Affordability is a key reason life insurance penetration rate has stagnated at 55% for years. Taboo, a lack of understanding of why coverage matters and how much coverage is necessary are also stumbling blocks to achieving that 75% target by 2020 the current government inherited from the previous administration.
The life insurance penetration rate would not matter if the social safety net is wide enough to provide help to anyone who finds himself or herself in a fix due to loss of income or breadwinner. It will not be necessary to have a target if most of the people without insurance coverage have the means to provide for themselves or their families should disaster strike and the household’s breadwinner loses his or her income.
As public finances and affordability among the group who needs the coverage the most are limited, policymakers will need to think out of the box to bridge the gap — if indeed they reckon it important for everyone to have at least a basic life insurance coverage. The mySalam income assistance scheme is one example of how certain social objectives can be achieved without burdening the lower income group.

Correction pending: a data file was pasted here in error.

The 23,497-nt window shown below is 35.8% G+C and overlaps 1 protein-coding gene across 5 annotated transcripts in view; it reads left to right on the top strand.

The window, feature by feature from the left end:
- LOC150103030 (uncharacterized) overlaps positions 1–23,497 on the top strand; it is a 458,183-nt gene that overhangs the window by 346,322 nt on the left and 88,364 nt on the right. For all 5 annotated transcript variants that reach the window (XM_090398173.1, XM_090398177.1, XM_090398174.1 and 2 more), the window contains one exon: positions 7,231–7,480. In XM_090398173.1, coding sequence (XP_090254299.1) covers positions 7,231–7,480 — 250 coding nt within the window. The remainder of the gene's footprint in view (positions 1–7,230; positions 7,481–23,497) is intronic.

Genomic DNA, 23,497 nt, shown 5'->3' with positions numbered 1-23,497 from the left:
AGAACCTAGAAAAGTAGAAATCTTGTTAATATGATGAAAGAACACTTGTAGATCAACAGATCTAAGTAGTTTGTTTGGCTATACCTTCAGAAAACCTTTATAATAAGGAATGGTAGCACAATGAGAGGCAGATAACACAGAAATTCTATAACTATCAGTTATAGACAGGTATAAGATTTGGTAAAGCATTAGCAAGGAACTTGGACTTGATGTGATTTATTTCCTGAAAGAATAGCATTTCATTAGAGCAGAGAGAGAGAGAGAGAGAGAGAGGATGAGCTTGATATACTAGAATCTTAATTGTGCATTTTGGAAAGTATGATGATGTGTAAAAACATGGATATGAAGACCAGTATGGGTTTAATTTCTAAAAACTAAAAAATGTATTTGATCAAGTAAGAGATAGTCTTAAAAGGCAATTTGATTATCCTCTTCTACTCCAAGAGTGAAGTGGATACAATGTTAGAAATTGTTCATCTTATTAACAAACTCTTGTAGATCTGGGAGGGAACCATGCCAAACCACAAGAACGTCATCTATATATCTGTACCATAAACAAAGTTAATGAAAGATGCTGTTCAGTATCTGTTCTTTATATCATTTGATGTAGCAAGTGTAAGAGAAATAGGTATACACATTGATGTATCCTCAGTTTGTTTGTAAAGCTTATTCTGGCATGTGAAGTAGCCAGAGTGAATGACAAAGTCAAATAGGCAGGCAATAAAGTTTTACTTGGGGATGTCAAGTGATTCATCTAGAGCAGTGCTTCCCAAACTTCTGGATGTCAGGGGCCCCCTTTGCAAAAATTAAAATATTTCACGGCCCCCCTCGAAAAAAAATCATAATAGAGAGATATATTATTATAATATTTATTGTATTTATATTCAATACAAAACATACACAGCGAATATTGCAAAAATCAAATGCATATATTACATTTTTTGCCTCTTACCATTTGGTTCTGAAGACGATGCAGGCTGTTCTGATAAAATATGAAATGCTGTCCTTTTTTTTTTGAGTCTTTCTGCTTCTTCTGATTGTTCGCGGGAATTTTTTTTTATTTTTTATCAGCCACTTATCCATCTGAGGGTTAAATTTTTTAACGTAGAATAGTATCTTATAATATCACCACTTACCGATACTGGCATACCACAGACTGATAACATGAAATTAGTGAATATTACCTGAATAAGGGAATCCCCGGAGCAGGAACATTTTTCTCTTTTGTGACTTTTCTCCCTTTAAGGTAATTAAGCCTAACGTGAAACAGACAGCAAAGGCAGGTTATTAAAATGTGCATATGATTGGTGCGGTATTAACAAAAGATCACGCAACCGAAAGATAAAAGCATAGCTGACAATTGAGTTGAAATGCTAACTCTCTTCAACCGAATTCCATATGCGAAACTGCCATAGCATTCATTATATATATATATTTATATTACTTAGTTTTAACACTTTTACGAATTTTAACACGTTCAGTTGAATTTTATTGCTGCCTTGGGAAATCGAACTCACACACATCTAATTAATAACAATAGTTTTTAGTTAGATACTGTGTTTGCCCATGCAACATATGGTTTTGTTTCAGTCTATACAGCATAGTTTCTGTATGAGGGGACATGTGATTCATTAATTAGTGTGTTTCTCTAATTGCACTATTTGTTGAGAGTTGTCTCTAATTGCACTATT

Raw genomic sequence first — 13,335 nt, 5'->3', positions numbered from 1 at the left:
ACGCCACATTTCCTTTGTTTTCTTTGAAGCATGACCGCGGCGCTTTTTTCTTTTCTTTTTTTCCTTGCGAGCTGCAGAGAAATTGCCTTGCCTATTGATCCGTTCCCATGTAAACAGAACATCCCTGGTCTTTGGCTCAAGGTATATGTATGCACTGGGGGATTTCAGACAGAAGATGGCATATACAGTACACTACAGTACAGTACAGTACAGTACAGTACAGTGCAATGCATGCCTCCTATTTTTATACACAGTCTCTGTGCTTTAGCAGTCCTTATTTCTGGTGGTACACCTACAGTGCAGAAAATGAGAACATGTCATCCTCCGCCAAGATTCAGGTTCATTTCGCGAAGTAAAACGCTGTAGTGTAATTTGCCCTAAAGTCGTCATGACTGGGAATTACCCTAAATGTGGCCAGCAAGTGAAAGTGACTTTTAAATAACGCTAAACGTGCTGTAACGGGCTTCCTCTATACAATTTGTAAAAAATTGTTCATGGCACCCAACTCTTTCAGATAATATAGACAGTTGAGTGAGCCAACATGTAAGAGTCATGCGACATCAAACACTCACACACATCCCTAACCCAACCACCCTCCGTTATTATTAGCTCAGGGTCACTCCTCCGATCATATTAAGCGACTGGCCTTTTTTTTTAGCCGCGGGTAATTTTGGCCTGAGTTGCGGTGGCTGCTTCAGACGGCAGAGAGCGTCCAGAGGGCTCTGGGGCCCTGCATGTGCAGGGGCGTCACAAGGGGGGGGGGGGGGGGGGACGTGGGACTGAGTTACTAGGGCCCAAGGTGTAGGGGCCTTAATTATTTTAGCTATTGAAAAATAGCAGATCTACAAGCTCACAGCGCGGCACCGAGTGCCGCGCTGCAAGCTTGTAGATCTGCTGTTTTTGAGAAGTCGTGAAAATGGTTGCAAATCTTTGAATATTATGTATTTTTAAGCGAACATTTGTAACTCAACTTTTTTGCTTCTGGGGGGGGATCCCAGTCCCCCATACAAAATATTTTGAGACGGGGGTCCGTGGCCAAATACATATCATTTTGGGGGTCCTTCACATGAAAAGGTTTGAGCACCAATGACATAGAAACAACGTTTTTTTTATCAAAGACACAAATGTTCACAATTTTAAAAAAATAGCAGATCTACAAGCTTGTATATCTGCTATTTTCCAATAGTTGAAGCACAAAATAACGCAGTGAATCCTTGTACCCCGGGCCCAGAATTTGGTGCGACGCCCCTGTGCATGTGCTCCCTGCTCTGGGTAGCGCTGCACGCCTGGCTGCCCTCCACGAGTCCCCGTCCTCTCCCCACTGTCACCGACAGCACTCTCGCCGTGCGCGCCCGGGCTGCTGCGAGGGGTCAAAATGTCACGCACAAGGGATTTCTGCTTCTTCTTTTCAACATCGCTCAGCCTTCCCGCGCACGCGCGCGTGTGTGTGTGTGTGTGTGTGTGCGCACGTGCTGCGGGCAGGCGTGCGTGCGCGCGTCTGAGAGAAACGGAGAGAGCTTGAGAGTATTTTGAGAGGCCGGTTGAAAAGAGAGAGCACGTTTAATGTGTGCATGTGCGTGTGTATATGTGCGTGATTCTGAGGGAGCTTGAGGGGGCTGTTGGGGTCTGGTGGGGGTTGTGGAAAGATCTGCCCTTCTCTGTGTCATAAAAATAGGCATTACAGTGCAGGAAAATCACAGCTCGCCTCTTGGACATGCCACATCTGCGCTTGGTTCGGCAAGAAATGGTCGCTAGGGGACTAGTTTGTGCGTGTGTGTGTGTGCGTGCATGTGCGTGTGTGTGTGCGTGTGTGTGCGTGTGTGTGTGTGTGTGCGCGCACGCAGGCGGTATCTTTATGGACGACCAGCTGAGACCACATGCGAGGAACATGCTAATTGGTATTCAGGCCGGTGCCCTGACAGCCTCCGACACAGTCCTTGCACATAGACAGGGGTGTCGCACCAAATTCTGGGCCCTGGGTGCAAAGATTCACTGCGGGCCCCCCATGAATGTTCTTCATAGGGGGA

In reviewing the penetration target, policymakers will need to measure the government’s capacity to provide for the vulnerable groups in society and think what it is that they want to achieve. If a new target is necessary to help keep them on course to achieve a necessary social policy goal, then by all means have one. There is no point saying targets have been met, if it does not fulfil people’s needs.